In addition, the president’s budget proposes $6.5 billion to fund a new national effort called the Advanced Research Projects Agency-Health, or ARPA-H, modeled on the military’s Defense Advanced Research Projects Agency, or DARPA. This new NIH-housed effort would be focused on advances in research for cancer and other diseases, according to Sharpless.

To achieve Biden’s goal of “ending cancer as we know it,” it’s important to define what that means, Sharpless said.

“My view is that, given the fundamental links between cancer and aging, I think a world that is totally free of cancer death is an unrealistic goal anytime soon,” he said. “The president didn’t say that we should eradicate all cancer, but that we should end the tragedy of cancer. When I think about the tragedy of cancer, I think of ... the consummate unfairness of cancer. I don’t expect to end all cancer deaths, but I think eradicating a vast majority cancer, especially in young and otherwise healthy people, is doable.”

Directions of promise

Sharpless outlined several directions of promise that will be key in addition to investing in investigator-initiated research to achieve the 4% yearly decline in cancer mortality.

One idea is to use ARPA-H to build a large national trial of multicancer early detection tests, or blood-based screening tests to find early cancer in healthy adults, that could start as early as 2022, he said.

“Such screening tests have to be evaluated with the appropriate power and endpoints to determine if any of these new technologies that are being advanced for this purpose can really reduce mortality at the population level,” Sharpless said. “These technologies undoubtedly hold immense progress, but cancer screening is tricky. We all are very familiar of the problems of overdiagnosis and overtreatment, so we have to get this right.”

Another idea Sharpless proposed is to devote significant resources to government-sponsored clinical trials. NCI enrolled about 30,000 patients onto trials in 2020, a figure that could be doubled, Sharpless said, by expanding trials to community practices, focusing on underserved populations, loosening eligibility criteria and improving patient matching to trials.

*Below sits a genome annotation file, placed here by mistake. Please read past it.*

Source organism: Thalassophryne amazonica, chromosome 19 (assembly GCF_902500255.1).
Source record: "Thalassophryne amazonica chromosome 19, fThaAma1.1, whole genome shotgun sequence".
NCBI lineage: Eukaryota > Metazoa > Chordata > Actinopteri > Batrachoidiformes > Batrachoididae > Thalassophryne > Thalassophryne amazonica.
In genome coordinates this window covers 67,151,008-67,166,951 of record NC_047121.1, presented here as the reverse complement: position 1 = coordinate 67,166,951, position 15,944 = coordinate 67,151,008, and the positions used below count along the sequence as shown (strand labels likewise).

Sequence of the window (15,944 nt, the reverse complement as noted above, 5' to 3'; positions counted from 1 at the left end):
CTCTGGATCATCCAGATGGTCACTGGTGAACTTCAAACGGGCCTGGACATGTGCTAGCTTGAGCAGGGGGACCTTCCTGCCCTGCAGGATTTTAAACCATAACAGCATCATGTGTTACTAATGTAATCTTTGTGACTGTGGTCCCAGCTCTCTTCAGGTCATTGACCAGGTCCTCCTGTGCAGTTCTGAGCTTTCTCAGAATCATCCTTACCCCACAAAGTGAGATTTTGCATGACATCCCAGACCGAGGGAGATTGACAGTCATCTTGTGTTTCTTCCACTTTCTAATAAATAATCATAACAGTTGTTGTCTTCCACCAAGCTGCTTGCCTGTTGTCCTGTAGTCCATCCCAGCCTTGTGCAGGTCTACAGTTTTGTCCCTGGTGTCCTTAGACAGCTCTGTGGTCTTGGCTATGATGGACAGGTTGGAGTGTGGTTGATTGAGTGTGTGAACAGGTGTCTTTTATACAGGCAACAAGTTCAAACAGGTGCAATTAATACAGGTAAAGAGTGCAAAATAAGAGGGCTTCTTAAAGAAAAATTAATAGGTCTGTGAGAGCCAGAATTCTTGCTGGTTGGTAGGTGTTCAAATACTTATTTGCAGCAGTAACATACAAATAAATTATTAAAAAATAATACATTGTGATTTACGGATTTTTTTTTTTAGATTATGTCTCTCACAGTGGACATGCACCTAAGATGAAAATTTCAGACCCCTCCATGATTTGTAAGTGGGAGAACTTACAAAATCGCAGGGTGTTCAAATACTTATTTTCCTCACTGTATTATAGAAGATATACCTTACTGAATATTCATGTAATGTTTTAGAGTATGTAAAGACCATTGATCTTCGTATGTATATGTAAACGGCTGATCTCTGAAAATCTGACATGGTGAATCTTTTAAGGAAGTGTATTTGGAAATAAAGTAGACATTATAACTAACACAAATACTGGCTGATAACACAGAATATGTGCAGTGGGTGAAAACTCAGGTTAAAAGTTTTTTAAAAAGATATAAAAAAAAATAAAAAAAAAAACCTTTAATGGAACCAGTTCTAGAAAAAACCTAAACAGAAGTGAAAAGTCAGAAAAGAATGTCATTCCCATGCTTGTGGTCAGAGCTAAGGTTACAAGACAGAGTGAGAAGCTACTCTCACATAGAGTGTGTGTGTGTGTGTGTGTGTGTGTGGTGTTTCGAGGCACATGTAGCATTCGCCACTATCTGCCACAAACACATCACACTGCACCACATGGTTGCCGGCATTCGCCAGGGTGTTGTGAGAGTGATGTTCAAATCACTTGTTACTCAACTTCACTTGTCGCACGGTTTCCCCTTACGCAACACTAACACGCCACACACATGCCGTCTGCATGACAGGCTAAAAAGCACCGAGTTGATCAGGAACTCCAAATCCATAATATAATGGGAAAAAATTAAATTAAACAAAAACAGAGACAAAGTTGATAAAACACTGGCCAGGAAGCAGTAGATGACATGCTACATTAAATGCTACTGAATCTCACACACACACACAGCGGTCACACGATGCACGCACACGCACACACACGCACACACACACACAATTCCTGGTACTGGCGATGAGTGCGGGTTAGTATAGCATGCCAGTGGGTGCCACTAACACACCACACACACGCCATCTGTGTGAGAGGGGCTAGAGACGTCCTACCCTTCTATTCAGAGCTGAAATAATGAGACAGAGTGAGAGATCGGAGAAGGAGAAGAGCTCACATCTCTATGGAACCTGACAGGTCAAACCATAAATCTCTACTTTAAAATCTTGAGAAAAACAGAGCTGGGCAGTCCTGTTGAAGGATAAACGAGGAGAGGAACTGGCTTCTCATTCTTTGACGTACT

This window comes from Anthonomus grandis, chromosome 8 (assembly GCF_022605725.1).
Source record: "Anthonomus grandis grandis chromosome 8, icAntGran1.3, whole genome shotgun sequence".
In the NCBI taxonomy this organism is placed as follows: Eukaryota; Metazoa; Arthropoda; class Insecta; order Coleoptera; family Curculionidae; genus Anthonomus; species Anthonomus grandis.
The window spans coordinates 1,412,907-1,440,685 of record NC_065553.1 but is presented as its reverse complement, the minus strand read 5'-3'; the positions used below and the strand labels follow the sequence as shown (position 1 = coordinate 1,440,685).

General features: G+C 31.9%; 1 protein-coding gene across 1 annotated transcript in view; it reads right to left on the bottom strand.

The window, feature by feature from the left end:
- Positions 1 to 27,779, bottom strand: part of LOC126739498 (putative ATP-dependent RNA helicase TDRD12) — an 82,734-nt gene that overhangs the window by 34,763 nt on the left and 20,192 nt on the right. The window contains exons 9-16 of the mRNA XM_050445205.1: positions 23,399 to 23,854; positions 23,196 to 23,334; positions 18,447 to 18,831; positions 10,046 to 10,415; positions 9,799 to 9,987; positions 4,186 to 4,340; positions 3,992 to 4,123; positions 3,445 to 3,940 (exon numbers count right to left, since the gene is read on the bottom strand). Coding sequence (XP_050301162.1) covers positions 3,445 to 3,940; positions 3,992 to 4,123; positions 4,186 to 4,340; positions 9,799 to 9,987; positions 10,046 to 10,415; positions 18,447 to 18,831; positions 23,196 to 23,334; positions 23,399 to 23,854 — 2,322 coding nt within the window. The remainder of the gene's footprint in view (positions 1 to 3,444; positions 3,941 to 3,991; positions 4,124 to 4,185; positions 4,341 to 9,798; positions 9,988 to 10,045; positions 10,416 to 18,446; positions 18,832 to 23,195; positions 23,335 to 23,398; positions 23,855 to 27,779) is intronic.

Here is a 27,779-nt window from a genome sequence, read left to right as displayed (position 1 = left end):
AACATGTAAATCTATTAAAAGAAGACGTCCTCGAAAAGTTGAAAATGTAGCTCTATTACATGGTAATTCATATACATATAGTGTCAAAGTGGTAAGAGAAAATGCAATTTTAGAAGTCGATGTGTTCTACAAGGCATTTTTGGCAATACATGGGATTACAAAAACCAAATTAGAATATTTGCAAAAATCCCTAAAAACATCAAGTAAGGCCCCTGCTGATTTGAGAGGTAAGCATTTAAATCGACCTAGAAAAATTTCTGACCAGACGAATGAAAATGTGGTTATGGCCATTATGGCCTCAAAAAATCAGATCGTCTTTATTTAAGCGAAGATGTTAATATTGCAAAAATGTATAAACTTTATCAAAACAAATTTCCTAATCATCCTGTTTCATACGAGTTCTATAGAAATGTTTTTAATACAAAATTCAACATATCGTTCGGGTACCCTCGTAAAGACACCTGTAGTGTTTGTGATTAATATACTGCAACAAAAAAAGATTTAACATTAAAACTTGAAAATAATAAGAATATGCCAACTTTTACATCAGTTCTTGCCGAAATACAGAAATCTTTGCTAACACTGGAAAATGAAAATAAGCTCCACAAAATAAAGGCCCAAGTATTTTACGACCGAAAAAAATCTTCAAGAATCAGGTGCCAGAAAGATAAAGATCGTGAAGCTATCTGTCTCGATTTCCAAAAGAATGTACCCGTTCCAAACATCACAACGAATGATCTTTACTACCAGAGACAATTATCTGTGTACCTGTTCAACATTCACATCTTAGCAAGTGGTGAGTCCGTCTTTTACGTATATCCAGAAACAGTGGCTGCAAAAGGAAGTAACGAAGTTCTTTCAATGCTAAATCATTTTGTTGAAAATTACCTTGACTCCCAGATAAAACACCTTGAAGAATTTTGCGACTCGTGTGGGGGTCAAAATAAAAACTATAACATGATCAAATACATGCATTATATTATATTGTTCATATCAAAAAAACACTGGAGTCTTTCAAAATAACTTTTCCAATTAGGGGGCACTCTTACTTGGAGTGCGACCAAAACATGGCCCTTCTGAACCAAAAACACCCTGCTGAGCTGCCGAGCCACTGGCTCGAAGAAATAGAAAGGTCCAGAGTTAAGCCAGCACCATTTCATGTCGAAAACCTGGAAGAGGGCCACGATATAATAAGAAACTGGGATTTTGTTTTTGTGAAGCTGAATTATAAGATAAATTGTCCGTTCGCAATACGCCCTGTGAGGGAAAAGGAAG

“The idea in expanding clinical trials is not to compete with industry for patients, but to do the sorts of trials that the NCI takes on that are vitally important because they are the types of trials that industry won’t do or can’t do — things like prevention trials, de-escalation trials and complex multimodality trials, and trials using a novel adaptive design with regulatory endpoints constructed in mind,” he said. “There are plenty of patients who are not enrolling on any trial right now, and reinvigorating trials with the kinds of capabilities that ARPA-H would provide is a tremendous opportunity to accelerate progress.”

Lastly, Sharpless proposed a new commitment to advancing drug development through accelerated approaches to structural biology and medicinal chemistry.

“The idea here is for the NCI to lead a large effort to identify protein structure using technologies like cryo-electron microscopy while also developing new analytics for drug discovery, like machine-learning approaches to predict protein folding and small-molecule binding, or like molecular dynamic simulations to identify dynamic binding pockets in a protein and really find opportunities for heretofore undruggable cancer targets,” he said. “Marry all of these approaches with novel ways to make these small-molecule drugs and biologics, and we could create a national network of GMP foundries for novel cellular therapeutics. We could really explore the entire range of therapeutic approaches on different molecular targets using this whole range of technologies.”

Underlying all these efforts must be intensive efforts to address health equity, Sharpless said.

“The president did not say he wanted to end cancer as we know it for some people,” he said. “The goal is to make this progress for all people, regardless of race, ethnicity, wealth or access. The COVID-19 pandemic as put a bright spotlight on the disparities and inequities in American health care.”

Oncologists are familiar with these problems, as cancer progress has long been hampered by health disparities, Sharpless added.

“We’ve known for some time that taking on health inequities and disparities will be a critical part of ending cancer as we know it,” he said. “But, that means more than just doing what we’ve been doing ... that means baking health equity into everything we do. It means addressing systemic racism and all the structural barriers that block our progress. We can’t leave huge portions of society behind and expect to make meaningful progress against cancer.”